The pine tree lappet moth (Dendrolimus pini) is a native of continental Europe, Russia and Asia, where it causes periodic, large-scale damage to pine plantations. This damage sometimes covers thousands of hectares, with outbreaks lasting up to eight years in some parts of its range. Outbreaks and resultant defoliation by pine tree lappet moth caterpillars can impair tree growth and tree health, making trees more susceptible to other organisms such as bark beetles and wood-boring insects, the effects of which could ultimately lead to tree deaths. This could lead to significant ecological, economic and, ultimately, social impacts.
In Scotland, adult male moths were first caught in 2004 in a pine plantation to the west of Inverness, and then in the river Beauly catchment, but the presence of this moth was not reported to the Forestry Commission until 2008.
An Outbreak Management Team was therefore set up by the Forestry Commission in late 2008 to manage the potential threat posed by the pine tree lappet moth. A contingency plan was put in place, a key part of which was introducing immediate controls on the movement of timber from the outbreak area.
Its preferred host is Scots pine (Pinus sylvestris), but it is also known to live and feed on other pine species and, in outbreak conditions, on other coniferous trees such as Sitka spruce, Norway spruce and Douglas fir, all of which are grown commercially in Scotland.
Initial controls restricted timber and foliage movements in the moth’s 'active period' (1 March to 30 November). During this period only bark-free timber could be moved outside the outbreak area. These initial controls allowed time to determine whether a breeding population was present, (the capture of caterpillars in September 2009 confirmed that there was) and to investigate the life cycle, origin and likely impact of this moth.
A programme of regular monitoring shows that the population density is currently low and the moth remains confined to a small part of the Beauly catchment.
Map (PDF 2.4MB) of the contrrol area.
Based on a combination of current evidence and expert advice, the OMT considered that the level of timber movement controls should be reduced so that woodland owners could resume active management of their forests. Such active management activities will help to maintain the health and resilience of forests to the wide variety of insect pests and tree diseases found in the natural environment.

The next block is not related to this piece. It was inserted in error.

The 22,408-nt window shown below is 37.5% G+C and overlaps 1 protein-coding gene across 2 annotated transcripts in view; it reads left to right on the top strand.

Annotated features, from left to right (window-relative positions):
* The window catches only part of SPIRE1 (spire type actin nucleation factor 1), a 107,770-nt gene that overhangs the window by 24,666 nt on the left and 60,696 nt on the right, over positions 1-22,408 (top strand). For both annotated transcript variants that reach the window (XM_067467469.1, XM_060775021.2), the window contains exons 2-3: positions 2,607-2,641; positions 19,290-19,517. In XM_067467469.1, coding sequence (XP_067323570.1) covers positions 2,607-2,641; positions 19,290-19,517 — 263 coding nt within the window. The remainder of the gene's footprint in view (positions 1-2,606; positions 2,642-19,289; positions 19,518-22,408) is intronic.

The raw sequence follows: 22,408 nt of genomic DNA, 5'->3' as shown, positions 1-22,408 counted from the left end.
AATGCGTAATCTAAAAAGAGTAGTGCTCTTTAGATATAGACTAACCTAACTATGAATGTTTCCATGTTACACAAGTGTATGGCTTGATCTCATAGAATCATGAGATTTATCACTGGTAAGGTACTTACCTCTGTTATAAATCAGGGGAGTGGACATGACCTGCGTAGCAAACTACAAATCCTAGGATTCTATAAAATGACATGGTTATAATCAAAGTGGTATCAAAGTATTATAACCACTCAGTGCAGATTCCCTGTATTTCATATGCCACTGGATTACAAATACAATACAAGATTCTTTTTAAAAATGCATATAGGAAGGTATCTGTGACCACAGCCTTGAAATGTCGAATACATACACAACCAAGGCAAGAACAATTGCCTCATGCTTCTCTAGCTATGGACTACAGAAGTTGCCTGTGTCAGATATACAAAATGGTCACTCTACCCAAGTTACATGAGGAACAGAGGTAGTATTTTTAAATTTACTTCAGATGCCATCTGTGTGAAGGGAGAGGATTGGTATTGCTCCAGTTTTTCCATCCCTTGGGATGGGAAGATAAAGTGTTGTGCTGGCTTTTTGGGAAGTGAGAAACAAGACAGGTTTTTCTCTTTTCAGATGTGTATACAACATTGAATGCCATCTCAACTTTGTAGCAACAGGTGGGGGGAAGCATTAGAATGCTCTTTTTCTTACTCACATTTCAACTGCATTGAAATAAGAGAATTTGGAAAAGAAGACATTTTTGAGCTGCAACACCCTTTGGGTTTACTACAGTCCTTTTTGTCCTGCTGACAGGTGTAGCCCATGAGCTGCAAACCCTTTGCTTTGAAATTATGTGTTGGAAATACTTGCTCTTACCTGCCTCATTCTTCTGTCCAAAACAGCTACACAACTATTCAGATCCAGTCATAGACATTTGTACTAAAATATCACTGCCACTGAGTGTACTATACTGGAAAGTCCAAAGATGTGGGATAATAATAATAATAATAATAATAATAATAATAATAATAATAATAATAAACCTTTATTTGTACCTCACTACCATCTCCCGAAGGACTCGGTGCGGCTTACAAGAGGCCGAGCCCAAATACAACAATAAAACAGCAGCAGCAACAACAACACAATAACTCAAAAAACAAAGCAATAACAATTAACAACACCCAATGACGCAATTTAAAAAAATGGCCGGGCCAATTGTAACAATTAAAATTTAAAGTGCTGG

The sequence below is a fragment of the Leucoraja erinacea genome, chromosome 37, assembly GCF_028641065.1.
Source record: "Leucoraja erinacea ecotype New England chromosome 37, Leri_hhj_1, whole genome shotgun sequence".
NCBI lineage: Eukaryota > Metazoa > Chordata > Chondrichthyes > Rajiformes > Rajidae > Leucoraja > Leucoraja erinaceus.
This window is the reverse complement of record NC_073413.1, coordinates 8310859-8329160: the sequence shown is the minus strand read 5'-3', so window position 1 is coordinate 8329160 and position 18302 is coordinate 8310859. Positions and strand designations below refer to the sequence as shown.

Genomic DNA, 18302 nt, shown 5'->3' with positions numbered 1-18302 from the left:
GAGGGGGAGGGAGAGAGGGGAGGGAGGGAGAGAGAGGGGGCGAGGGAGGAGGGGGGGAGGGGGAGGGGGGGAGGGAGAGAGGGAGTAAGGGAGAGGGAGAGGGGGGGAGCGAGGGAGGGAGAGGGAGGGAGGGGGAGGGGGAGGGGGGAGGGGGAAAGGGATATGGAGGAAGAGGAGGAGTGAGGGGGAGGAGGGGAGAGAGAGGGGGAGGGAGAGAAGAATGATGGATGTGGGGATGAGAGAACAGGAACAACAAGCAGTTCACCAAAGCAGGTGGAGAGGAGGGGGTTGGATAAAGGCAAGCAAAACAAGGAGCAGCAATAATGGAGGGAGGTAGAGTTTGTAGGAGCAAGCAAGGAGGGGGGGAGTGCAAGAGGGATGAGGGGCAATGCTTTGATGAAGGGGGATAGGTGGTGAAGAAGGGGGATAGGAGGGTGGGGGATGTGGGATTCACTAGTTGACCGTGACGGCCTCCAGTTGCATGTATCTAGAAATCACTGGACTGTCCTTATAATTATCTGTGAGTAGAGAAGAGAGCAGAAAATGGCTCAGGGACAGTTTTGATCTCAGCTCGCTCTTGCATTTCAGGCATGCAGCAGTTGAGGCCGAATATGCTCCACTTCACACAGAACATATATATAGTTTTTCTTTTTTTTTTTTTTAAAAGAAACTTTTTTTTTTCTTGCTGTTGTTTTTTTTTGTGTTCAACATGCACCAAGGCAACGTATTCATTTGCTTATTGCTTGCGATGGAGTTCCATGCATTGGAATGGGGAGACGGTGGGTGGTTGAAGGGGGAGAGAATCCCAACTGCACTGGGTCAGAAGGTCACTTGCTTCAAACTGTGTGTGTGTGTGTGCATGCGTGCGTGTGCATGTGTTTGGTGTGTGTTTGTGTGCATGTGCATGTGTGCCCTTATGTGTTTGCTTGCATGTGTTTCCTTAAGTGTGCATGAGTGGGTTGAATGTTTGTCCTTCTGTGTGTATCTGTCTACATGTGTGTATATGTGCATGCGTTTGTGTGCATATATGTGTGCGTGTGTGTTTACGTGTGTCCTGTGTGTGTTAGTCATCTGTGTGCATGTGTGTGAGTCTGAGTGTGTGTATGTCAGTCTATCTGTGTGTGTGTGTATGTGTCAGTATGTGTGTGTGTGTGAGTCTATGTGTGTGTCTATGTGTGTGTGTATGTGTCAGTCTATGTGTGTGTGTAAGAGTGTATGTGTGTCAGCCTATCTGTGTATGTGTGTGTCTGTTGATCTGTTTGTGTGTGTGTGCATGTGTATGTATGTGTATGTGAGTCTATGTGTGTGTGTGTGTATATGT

However, through the OMT we will continue to work closely with Butterfly Conservation Scotland, SNH, ConFor and woodland owners to monitor the distribution and population levels of the moth and to ensure management of this potential pest species remains balanced and risk-based.
There are two possible explanations for the recent discovery of this moth in Scotland. It may be part of an overlooked remnant population or, alternatively, its presence represents a more recent introduction of the species which has since become established.
The OMT decided to explore these two alternatives by commissioning a study to compare mitochondrial DNA variation in Scottish moths with that of samples from across its native range.
Results to date indicate that:
- variation in mitochondrial DNA formed three groups, which showed a distinct geographic pattern. The Scottish samples belong to one of these groups, the members of which have a broad geographic spread from eastern France to the Mediterranean coast and eastwards as far as Mongolia. Membership of the other two groups consisted of samples from Spain, western France, Scandinavia and central European countries and these areas are therefore unlikely to have been the source of founding individuals for the Scottish population; and
- so far an identical ‘match’ for the Scottish DNA sequence has not been found in other parts of Europe, but this is not surprising given the very large range of this species and the impracticality of obtaining samples from every sub-population.
The pine tree lappet moth has not been caught in any of Scotland’s native Caledonian pine forests surveyed to date.
Climate modelling work suggests that summer conditions in the coming decades, especially in the drier east of Scotland, may become more favourable for outbreaks of the moth. However, the potential impact on the moth population of Scotland’s variable autumn and winter climate is not yet known.
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